Rufina Tishina – Energetic, Talented, and Inspired

On Friday, July 29th, The Cobblestone is pleased to feature Rufina Trishina as one of three live jazz artists who will take their stage. Rufina is a recent graduate from DCU, and her trio tonight is comprised of two of her fellow students. With a mix of classical jazz, soul, and heavy metal experiences, Rufina’s Trio plans to put their own spin on standard jazz numbers, each musician bringing something new to old melodies.

Rufina Tishina first came about to jazz in a slightly unusual way: her first experiences with the music were when she was in her 20’s, at what she described as an “adult after school” program at a jazz club in her native Russia. Set up as an open-mic event for musicians, she sang there for the first time. “I did not listen to jazz growing up, unfortunately,” she said, admitting that music wasn’t a significant thing in her house. “I listened to rock n’ roll a little when I was a teenager, but my first time with jazz was at the after school club.” 

The first jazz album that she said really inspired her was Carmen McCrae’s album, Boy Meets Girl. “I didn’t want to sound exactly like her,” she said, “but she just really inspired me.” That inspiration would continue to grow when she moved to Ireland in 2018 to start studying as a vocalist at DCU . Her fellow students would come to be equally as impactful on her work, each one bringing something new and different to the table. “The other students would inspire me for my compositions,” she remembered, adding that “a lot of the people I play with were at DCU,” including the other two members of her current trio. 

Rufina is set to officially graduate from DCU at the end of the year, but for now isn’t sure exactly what she wants to do next. She certainly wants to record an album of her original music, but she’s in no hurry, preferring to wait until she feels the moment is right. In the meantime, she’s happy to be performing live, with other musicians, in front of an audience, again. “It felt really good to play live after the pandemic”, she said. It was possible to work with other vocalists online, but she “was so happy to play with other people.”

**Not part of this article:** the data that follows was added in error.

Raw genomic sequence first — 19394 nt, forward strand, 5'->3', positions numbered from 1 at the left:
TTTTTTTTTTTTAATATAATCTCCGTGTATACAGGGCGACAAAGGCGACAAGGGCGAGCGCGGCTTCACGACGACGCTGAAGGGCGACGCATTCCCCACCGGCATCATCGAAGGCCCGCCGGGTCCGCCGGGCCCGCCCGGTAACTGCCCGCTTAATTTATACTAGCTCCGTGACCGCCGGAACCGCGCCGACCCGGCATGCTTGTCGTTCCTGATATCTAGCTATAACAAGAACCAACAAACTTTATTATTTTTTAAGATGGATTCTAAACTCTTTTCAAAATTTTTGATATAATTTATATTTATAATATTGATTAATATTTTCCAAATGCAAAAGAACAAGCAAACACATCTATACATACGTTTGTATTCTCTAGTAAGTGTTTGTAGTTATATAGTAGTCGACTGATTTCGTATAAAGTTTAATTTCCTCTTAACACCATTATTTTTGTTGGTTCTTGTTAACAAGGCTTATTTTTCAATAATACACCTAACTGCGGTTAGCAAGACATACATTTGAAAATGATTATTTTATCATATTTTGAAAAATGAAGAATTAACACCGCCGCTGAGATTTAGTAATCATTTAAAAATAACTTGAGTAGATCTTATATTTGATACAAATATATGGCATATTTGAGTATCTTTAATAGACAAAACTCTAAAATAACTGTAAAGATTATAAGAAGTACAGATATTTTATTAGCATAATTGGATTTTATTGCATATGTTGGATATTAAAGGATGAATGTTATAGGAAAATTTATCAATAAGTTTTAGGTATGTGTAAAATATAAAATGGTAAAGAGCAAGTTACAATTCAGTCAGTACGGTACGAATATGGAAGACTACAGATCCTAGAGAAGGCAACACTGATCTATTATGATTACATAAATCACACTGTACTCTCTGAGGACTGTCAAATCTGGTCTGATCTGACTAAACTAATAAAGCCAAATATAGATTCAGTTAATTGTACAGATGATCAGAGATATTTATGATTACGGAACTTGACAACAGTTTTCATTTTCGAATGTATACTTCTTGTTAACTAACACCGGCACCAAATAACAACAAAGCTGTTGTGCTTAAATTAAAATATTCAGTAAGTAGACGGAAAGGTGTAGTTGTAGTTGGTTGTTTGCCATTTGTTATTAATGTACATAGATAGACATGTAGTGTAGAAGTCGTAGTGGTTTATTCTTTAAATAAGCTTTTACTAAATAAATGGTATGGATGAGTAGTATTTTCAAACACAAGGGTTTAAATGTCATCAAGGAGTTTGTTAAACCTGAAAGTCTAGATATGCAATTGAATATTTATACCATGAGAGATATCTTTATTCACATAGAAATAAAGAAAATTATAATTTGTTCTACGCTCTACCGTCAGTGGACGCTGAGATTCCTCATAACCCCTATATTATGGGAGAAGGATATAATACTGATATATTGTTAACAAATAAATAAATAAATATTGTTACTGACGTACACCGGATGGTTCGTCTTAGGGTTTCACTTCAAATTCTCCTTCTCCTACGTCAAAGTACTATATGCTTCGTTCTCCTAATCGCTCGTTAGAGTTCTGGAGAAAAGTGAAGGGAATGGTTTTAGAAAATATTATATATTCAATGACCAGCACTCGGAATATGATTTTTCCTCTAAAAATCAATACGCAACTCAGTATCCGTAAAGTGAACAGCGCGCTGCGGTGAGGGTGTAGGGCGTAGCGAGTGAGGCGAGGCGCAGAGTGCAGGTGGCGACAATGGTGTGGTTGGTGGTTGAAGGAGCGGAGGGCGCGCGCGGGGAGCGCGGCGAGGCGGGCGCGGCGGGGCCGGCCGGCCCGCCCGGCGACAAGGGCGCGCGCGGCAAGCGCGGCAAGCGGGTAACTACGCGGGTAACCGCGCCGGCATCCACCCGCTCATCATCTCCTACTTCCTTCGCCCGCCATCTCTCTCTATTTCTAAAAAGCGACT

She plays with multiple musicians in different ensembles; right now her main focus is on her trio with two other DCU students, Rory Fleming (a saxophonist) and Eduardo Ramonde Diaz (a heavy metal guitarist). “Rory can play bass, alto…all the saxophones,” she laughed. Of Eduardo’s different musical background, she said that she “likes all the different sounds brought together…I like playing with people who play other kinds of music.” The musical stylings of her trio reflect that sentiment, taking classic jazz tunes and reinterpreting them through their own ears to create something new. 

One of the most striking things about Rufina is just how much love and appreciation she has for her fellow musicians. Where others might look elsewhere for their muse, hers are close by and all around her; she continually celebrates the genius of others, crediting it for inspiring her own work but never boasting about it. Yet when one hears her music (there are a few of her original compositions up on BandCamp) it’s impossible to deny that she herself is incredibly talented. As it turns out, there was a true-blue jazz musician inside all along, just waiting for her turn in the spotlight.
This event is co-sponsored by Babylon Radio and the Dublin Jazz Co-op and features Rufina Trishina’s Trio, Luisa Annibali’s Band, and Jennifer McMahon. Tickets for the event can be purchased at EventBrite.com; curtains go up at 8 p.m.

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Maura Corkery

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